Over the last few years Hendra virus exclusions have become a regular occurrence for local private veterinarians and District Veterinarians working in the Mid Coast Livestock Health and Pest Authority. In the 2 years from 1 January 2009 to 31 December 2010 there have been 16 Hendra Virus exclusions in divisions A and B of the Mid Coast LHPA (the old Kempsey RLPB area). Common differential diagnoses for Hendra Virus include Crofton weed poisoning, avocado poisoning, chemical poisonings including ionphor, lead and fluroacetate, botulism and acute bacterial infections including anthrax. Other causes of respiratory and neurological disease include pneumonia, equine herpes virus (neurological strain), Murray Valley encephalitis, exotic viruses such as African horse sickness, equine influenza, West Nile Virus, acute septicaemias, snake bite envenomation and purpura haemorrhagica (Queensland Department of Employment, Economic Development and Innovation 2010) . The following paper reports a suspect Hendra case that occurred in June 2010 for which DV assistance was requested for a Hendra exclusion and subsequent confirmation of a diagnosis.
The case was first reported on the 2nd of June 2010 via a telephone call from a local private veterinarian, requesting assistance to exclude Hendra virus as a diagnosis in 3 of 7 horses on a private property. The three affected horses had developed clinical signs which included nasal discharge and ataxia.
The owner reported that one 27 year old stock horse mare had been off her feed for 24-36 hours, had a bilateral green/brown nasal discharge and seemed weak and ataxic. The second horse, a 14 year old Clydesdale cross, had been off her feed for approximately 12 hours, was pacing, had a nasal discharge and was drooling saliva. A third horse, a 17 year old pony mare had refused to eat that morning and was described as 'unwell'. The owner had taken rectal temperatures of the 3 sick horses and all were within the normal range. Four other horses and 1 goat on the property were showing no signs of illness. The owner reported that flying fox colonies do visit the property to feed in the fruit trees, but no colonies roost on the property. Stock on the property had recently been given access to a new cut of large round bale grass silage. Prior to this the stock had been eating large round bale Barley silage. The 3 affected horses had been ridden 3 days prior to development of clinical signs without a problem. The owner was advised to avoid contact with the horses until a visit had been conducted.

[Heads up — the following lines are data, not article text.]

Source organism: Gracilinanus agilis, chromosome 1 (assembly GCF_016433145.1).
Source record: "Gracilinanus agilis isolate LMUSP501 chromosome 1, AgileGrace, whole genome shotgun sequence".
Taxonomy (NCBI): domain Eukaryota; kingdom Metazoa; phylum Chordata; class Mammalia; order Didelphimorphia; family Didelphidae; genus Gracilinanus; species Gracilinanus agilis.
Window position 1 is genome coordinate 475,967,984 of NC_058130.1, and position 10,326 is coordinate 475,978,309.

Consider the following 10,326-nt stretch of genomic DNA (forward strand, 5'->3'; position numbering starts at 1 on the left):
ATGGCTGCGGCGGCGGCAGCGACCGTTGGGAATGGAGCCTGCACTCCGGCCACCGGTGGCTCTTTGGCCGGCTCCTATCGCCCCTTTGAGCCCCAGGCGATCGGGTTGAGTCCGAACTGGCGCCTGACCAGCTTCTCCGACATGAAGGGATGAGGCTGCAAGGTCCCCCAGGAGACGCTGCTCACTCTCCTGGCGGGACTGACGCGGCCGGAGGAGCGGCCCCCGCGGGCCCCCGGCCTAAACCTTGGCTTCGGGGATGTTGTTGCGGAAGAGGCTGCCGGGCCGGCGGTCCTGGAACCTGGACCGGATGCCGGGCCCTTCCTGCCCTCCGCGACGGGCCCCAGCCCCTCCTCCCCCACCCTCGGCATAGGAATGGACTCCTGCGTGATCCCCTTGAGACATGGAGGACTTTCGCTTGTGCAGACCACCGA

A visit was organised to exclude Hendra virus. An appropriate entry/exit site was established. Full PPE was worn by personnel involved in the examination of livestock as recommended by Queensland Department of Employment, Economic Development and Innovation. This included P2 face mask, goggles, disposable full length overalls, gloves and rubber boots (Figure 1).
The first horse examined (the 550 kg 27 year old stock horse) had a heart rate of 40 bpm, normal chest sounds, normal gut sounds, rectal temperature 38.5 degrees celcius. There was a small amount of green tinged, watery nasal discharge. The lower lip was drooping and the tongue was easily pulled from the horse's mouth and poorly retracted. The mare was reluctant to move, although would walk slowly when encouraged. Some general muscle fasciculations were noted in the shoulder muscles.
Samples collected for Hendra virus exclusion included nasal swabs in virus media, and blood into plain, lithium heparin, and EDTA vaccutainers. . Samples were collected from the 27 year old stock horse mare only.
The second horses examined (the 650kg 14 year old Clydesdale cross mare) was sternally recumbent, but cardinal signs were within normal limits. This mare also had markedly reduced tongue tone. This mare was able to stand with assistance and muscle fasciculations were noted in the shoulder muscles when the mare was standing.